Dislike Android? The Pixi 3 comes in Windows and Firefox, too

Here’s an interesting new smartphone strategy from Alcatel: The company’s new line of Pixi phones will give consumers a choice between Firefox OS, Android, and Windows Phone.


Alcatel wants its Pixi brand to be the first major smartphone brand that is “platform agnostic.” Alcatel already makes various phones running the three operating systems, from the Firefox-running Fire to the Windows Phone-powered Alcatel One Touch View.

There will be four sizes of the Alcatel Pixi 3, ranging in screen size from 3.5-inches up to 5-inches. The smallest phone won’t support an LTE connection, but the others will. Specs aren’t available but I wouldn’t expect these “affordable” phones to be world-beaters. These devices will be optimized for cost and value, using a selection of low to mid-range components.

In 2014, HTC released its One M8 hardware in both Android and Windows Phone variants. So it’s not unheard of to sell the same phone in multiple operating system flavors. Alcatel’s Pixi 3 phones probably won’t triple-boot. It’s much more likely that a consumer can choose which operating system she prefers when purchasing the device.


[company]Alcatel[/company] also announced a smartwatch on Friday.  From the provided photos, the creatively-named Watch looks a lot like a Moto 360. Alcatel isn’t an officially announced Android Wear partner and the announcement doesn’t mention Google’s smartwatch OS. The company even has its own smartwatch OS. But it’s not out of the question that Alcatel’s “affordable smartwatch” runs Android Wear. The announcement says it connects specifically to Android phones.

Pixi used to be a Palm trademark when that company was making WebOS phones. Recently, a company chaired by Alcatel’s United States president bought the Palm brand and associated trademarks from HP. Alcatel has made Pixi-branded phones in the past, so the revival of the Palm sub-brand doesn’t necessarily mean we’ll be seeing an Alcatel Treo or Pre in the near future.

HP planning a new Android tablet? Good luck with that

Is HP about to attempt another comeback in the mobile market? Reports suggest that the company is working on an Android tablet. Sounds good but the Android market is a tough one to crack unless your name is Samsung.

Why many are unlikely to switch to Windows Phone or BlackBerry 10

Current Windows Phone 8 and upcoming BlackBerry 10 handsets look great, but will people switch? Not likely, and even first-time smartphone owners may balk. It’s a perfect example of old phrase, “timing is everything” as most smartphone innovation has already taken place.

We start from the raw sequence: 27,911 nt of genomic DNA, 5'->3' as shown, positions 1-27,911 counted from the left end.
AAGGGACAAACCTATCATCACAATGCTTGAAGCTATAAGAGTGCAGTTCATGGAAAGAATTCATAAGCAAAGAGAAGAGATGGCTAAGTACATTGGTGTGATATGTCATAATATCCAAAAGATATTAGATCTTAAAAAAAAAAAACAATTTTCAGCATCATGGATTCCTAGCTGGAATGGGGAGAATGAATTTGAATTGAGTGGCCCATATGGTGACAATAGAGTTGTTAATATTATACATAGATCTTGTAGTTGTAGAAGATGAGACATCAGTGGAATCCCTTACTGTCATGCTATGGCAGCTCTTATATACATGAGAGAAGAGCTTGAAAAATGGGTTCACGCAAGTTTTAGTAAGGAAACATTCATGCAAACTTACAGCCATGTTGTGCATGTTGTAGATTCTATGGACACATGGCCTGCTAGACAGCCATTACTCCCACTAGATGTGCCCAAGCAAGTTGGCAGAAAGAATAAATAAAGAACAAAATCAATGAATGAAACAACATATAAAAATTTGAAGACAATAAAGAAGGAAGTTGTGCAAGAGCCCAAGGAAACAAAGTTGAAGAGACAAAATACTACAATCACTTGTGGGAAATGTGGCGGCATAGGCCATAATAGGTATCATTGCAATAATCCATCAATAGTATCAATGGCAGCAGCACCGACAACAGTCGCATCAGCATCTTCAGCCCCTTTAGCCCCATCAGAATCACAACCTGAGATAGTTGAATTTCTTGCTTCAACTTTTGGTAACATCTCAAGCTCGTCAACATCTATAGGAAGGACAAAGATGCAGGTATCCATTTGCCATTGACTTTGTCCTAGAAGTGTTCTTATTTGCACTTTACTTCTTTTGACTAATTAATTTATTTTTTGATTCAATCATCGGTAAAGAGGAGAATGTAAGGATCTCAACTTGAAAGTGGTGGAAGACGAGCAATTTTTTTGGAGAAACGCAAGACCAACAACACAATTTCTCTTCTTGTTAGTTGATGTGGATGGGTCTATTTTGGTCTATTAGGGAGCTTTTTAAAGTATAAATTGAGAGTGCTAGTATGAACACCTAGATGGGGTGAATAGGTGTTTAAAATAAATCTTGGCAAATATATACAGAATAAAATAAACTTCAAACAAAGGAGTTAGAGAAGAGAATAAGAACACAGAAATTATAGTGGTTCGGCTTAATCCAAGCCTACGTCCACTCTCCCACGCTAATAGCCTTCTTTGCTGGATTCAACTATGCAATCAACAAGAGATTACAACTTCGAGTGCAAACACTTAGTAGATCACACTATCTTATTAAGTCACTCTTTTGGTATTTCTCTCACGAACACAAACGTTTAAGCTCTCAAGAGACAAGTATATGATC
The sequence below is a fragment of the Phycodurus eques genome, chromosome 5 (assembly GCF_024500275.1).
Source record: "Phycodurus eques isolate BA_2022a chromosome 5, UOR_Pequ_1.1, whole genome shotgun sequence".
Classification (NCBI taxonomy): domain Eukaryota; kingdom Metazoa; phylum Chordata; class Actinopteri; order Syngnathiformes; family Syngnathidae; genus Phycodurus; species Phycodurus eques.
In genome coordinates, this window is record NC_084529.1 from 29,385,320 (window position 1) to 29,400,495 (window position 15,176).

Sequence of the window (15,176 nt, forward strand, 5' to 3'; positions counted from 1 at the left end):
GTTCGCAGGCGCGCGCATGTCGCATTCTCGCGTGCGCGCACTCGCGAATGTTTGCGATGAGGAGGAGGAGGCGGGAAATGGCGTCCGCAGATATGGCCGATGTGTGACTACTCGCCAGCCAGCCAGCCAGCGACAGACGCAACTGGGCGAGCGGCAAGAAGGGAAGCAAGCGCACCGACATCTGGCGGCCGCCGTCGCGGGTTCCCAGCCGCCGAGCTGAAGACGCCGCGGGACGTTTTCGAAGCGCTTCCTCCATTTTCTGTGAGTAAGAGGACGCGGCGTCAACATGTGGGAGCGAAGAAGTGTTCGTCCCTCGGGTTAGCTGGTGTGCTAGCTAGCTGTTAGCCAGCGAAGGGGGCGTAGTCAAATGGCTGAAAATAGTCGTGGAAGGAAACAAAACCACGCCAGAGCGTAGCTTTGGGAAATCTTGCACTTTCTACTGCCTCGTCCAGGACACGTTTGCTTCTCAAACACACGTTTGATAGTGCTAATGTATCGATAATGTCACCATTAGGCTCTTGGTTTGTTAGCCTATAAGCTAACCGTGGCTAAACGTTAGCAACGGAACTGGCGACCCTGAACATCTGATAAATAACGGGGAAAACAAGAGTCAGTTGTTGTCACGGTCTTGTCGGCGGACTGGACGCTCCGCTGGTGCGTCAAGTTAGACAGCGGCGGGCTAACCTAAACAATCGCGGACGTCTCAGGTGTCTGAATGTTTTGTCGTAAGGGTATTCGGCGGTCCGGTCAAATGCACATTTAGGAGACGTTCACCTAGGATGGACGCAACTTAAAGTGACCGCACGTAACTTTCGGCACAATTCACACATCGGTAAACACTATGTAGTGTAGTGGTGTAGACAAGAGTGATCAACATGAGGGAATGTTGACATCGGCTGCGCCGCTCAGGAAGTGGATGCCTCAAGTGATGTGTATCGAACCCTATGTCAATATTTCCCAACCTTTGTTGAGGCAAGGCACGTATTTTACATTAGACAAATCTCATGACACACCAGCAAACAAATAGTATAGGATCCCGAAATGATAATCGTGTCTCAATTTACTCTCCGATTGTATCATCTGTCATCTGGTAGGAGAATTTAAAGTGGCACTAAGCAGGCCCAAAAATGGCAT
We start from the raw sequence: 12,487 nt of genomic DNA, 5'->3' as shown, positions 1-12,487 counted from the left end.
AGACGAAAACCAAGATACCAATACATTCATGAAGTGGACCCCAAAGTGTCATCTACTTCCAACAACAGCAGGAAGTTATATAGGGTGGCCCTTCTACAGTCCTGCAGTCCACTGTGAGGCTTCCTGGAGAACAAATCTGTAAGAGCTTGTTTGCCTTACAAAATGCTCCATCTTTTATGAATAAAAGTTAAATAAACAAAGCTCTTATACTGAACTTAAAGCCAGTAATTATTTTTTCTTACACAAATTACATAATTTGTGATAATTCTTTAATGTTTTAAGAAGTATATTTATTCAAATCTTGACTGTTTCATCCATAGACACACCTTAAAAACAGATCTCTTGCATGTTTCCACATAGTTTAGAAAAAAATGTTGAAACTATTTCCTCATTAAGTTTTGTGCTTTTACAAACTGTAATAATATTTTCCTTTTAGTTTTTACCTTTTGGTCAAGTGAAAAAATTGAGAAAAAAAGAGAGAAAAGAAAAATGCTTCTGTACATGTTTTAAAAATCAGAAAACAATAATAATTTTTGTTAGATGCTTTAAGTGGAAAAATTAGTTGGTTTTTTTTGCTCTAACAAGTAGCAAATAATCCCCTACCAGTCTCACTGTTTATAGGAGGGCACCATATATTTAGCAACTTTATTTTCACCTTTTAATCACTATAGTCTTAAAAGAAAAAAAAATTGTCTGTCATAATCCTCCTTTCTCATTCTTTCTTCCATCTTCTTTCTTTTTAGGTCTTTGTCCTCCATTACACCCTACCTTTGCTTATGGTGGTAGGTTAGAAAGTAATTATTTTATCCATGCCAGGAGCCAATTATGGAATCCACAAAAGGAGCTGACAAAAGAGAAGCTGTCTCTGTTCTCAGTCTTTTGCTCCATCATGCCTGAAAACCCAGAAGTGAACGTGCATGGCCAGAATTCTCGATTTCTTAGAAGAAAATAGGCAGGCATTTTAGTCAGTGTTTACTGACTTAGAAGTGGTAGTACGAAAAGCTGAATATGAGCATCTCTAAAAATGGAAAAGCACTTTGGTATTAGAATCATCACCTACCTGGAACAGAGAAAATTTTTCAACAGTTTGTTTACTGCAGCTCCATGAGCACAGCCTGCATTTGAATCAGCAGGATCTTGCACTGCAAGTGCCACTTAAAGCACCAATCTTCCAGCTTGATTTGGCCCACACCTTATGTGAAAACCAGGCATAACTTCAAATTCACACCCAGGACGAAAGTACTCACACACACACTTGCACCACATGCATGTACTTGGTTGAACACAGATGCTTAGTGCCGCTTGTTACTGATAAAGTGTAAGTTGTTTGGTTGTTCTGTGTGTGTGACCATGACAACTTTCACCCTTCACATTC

Palm’s webOS lives on…. as an Android app

Do you miss webOS as much as I do? If so and you use Android today, you’ll be happy to see webOS running as an Android app. The project isn’t ready for prime-time use, but it’s making progress. Practical? No. Geeky and nostalgic? You bet!

Game of Phones: Open webOS proves “what is dead may never die”

After buying webOS and Palm for $1.2 billion, HP pulled the plug and open-sourced the platform. The first fruits of that labor are appearing as multiple devices are getting ports of the new Open webOS, keeping Palm’s excellent mobile operating system alive for many fans.

Ex-Nokian hired to accelerate HP’s global tablet strategy. (It has one?)

“Our new Mobility Global Business Unit initially will focus on consumer tablets and will expand to additional segments and categories where we believe we can offer differentiated value to our customers.”

HP’s(s hpq) Todd Bradley shared news of a new business unit in an internal memo tipped to The Verge. Alberto Torres, former EVP at Nokia(s nok) and once in charge of the company’s Meego platform, will head up the unit. His first initiative, according to Bradley: “accelerate our tablet strategy and begin to execute products against our consumer/SMB target.”

I’m almost dumbstruck on the timing of this. First: What global strategy does HP even have? It gave one up — along with $1.2 billion — when it bought Palm in 2010 only to produce one tablet that it soon cancelled in 2011. The company this year open-sourced Palm’s webOS platform. Bradley is likely talking about Microsoft Windows RT(s msft) and Windows 8 tablets, but HP isn’t even one of the first hardware partners for Windows RT.

Given HP’s history in the mobile market, all the way back from PDAs through smartphones, and later, tablets, this move reeks of desperation. And the sad thing is: the company that knew that the mobile market was important enough to invest $1.2 billion into it, only to see all of the “differentiated value” of the deal disintegrate like mid-morning fog over the San Francisco Bay.

WebOS lives! HP decides to open source the platform

After on-again, off-again news about the webOS mobile platform, HP has made a final decision: WebOS will be offered to the open source community. HP will still be involved to help platform progression, but it’s not clear if any HP hardware will ever run webOS again.